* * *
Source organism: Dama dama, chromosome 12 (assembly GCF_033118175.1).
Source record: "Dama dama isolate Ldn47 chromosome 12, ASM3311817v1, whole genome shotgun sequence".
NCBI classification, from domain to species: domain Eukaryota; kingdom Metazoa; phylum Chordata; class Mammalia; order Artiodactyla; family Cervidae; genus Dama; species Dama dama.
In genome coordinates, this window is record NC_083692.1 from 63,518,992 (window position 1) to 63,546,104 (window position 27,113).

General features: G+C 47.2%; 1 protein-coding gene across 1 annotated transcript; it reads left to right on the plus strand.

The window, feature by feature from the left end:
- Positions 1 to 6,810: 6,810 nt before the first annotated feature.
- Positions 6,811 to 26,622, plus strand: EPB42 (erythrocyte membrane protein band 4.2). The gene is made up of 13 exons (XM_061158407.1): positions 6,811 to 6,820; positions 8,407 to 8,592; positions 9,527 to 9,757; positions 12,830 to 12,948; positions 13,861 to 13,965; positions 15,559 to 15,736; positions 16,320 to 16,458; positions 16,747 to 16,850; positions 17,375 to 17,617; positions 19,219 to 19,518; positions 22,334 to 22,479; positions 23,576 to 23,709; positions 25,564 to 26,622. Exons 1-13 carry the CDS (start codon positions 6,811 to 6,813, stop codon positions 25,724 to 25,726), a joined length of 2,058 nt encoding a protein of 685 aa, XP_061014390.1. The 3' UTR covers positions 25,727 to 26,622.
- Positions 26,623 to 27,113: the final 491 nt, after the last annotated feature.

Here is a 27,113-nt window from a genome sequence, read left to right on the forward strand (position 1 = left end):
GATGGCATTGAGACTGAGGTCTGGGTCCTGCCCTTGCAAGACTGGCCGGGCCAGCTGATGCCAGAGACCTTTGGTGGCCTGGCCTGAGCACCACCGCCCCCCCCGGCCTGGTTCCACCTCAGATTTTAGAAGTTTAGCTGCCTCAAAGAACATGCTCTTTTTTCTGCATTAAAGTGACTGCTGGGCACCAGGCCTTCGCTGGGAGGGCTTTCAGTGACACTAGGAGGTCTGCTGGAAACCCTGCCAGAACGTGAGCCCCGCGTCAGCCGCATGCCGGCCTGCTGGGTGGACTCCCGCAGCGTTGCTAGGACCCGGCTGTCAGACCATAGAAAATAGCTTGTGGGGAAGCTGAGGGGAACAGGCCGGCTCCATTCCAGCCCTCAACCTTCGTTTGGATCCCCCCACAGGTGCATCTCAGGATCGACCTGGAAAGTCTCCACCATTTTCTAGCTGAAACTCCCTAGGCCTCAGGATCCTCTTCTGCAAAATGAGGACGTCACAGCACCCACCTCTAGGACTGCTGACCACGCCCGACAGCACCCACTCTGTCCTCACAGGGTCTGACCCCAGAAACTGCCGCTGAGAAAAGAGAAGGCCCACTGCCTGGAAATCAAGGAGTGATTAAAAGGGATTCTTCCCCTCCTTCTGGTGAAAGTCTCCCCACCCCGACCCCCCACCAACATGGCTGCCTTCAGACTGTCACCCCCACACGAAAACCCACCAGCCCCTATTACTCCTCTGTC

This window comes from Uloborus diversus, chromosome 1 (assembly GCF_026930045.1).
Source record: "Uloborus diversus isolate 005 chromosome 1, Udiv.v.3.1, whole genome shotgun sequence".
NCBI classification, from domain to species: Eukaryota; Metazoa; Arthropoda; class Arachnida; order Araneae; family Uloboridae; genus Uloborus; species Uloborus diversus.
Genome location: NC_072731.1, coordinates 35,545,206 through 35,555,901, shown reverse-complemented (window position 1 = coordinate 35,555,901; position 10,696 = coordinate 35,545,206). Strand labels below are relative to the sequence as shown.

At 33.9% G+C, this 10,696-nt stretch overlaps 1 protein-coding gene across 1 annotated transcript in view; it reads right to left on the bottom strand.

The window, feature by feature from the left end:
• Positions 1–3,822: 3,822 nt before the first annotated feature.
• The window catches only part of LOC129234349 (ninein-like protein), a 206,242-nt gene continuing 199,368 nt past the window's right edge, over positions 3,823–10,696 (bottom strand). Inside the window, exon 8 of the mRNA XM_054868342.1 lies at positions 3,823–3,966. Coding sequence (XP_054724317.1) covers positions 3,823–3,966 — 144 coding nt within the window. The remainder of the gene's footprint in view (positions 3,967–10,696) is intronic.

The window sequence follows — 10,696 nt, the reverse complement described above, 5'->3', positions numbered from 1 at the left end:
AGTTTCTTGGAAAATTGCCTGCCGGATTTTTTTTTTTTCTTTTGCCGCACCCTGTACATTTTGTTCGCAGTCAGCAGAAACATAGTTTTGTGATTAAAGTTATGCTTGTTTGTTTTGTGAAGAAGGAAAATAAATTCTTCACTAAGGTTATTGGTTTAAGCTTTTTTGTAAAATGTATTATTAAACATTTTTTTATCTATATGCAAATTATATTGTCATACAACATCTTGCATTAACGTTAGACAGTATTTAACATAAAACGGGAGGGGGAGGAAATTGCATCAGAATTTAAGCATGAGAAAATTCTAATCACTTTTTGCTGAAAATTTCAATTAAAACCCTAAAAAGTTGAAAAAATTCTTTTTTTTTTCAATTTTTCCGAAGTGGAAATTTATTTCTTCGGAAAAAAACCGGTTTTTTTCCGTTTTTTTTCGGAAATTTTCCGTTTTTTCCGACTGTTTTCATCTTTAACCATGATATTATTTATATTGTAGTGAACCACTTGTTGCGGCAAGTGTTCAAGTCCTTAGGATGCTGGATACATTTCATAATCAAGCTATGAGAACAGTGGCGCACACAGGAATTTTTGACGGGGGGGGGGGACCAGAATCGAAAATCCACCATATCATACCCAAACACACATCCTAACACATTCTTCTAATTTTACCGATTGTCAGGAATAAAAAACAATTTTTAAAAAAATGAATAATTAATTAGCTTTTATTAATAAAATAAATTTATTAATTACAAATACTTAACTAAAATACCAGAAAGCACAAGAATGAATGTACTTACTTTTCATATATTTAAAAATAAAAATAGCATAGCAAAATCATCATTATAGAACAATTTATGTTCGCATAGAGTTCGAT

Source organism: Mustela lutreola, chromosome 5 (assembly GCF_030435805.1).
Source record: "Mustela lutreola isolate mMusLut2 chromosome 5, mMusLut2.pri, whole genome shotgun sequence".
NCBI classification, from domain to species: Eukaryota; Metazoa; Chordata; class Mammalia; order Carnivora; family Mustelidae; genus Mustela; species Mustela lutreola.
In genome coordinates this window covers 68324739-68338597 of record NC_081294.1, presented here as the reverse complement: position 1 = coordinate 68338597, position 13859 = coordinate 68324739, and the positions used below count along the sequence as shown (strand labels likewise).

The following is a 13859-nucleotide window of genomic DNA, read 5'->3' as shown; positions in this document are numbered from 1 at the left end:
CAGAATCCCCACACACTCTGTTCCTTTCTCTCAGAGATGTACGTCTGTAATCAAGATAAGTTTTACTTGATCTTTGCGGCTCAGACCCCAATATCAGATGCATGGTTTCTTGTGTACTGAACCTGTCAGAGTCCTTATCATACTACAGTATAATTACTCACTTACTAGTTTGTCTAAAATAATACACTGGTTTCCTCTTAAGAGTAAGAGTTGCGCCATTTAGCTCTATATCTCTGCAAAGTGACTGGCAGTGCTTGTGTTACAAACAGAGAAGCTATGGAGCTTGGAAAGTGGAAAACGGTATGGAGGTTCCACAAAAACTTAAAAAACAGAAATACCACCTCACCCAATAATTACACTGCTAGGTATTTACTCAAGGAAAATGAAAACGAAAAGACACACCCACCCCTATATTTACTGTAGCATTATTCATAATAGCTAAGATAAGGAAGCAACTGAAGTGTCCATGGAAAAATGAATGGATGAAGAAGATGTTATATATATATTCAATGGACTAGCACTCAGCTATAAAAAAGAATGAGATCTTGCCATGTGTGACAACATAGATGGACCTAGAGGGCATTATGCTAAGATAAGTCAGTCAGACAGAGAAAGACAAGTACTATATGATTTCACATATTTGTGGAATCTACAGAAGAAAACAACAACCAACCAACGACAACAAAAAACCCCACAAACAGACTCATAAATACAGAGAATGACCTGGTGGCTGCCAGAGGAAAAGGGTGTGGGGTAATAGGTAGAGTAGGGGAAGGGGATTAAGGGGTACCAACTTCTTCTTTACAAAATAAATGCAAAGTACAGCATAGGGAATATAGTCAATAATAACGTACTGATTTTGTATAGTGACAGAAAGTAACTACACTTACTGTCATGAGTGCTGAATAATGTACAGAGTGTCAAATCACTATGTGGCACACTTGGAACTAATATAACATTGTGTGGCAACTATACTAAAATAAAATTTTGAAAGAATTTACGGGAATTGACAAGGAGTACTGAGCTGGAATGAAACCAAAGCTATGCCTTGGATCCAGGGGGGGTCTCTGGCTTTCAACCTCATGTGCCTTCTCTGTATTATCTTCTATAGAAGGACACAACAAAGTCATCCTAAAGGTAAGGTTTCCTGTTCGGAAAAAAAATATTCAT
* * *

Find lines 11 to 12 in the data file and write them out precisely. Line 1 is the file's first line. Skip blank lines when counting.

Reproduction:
GATGGCATTGAGACTGAGGTCTGGGTCCTGCCCTTGCAAGACTGGCCGGGCCAGCTGATGCCAGAGACCTTTGGTGGCCTGGCCTGAGCACCACCGCCCCCCCCGGCCTGGTTCCACCTCAGATTTTAGAAGTTTAGCTGCCTCAAAGAACATGCTCTTTTTTCTGCATTAAAGTGACTGCTGGGCACCAGGCCTTCGCTGGGAGGGCTTTCAGTGACACTAGGAGGTCTGCTGGAAACCCTGCCAGAACGTGAGCCCCGCGTCAGCCGCATGCCGGCCTGCTGGGTGGACTCCCGCAGCGTTGCTAGGACCCGGCTGTCAGACCATAGAAAATAGCTTGTGGGGAAGCTGAGGGGAACAGGCCGGCTCCATTCCAGCCCTCAACCTTCGTTTGGATCCCCCCACAGGTGCATCTCAGGATCGACCTGGAAAGTCTCCACCATTTTCTAGCTGAAACTCCCTAGGCCTCAGGATCCTCTTCTGCAAAATGAGGACGTCACAGCACCCACCTCTAGGACTGCTGACCACGCCCGACAGCACCCACTCTGTCCTCACAGGGTCTGACCCCAGAAACTGCCGCTGAGAAAAGAGAAGGCCCACTGCCTGGAAATCAAGGAGTGATTAAAAGGGATTCTTCCCCTCCTTCTGGTGAAAGTCTCCCCACCCCGACCCCCCACCAACATGGCTGCCTTCAGACTGTCACCCCCACACGAAAACCCACCAGCCCCTATTACTCCTCTGTC

This window comes from Uloborus diversus, chromosome 1 (assembly GCF_026930045.1).